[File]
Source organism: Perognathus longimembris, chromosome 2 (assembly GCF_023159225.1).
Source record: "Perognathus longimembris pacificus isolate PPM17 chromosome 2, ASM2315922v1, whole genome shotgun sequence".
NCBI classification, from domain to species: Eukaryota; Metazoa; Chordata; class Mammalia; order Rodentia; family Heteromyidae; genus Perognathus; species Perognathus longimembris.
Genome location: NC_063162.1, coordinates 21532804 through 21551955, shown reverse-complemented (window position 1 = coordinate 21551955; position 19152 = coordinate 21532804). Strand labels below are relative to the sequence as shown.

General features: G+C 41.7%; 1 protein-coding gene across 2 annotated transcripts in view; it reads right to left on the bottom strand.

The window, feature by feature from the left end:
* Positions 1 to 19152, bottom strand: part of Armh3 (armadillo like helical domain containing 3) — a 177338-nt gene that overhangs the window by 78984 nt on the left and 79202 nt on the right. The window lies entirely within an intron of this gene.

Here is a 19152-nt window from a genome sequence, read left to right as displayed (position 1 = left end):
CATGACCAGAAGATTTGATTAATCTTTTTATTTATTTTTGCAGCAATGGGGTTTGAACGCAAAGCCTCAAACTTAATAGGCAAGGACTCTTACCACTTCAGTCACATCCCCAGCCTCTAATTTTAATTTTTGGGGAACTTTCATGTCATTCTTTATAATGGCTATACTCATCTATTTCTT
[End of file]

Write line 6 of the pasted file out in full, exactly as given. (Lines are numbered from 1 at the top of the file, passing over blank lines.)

The window, feature by feature from the left end: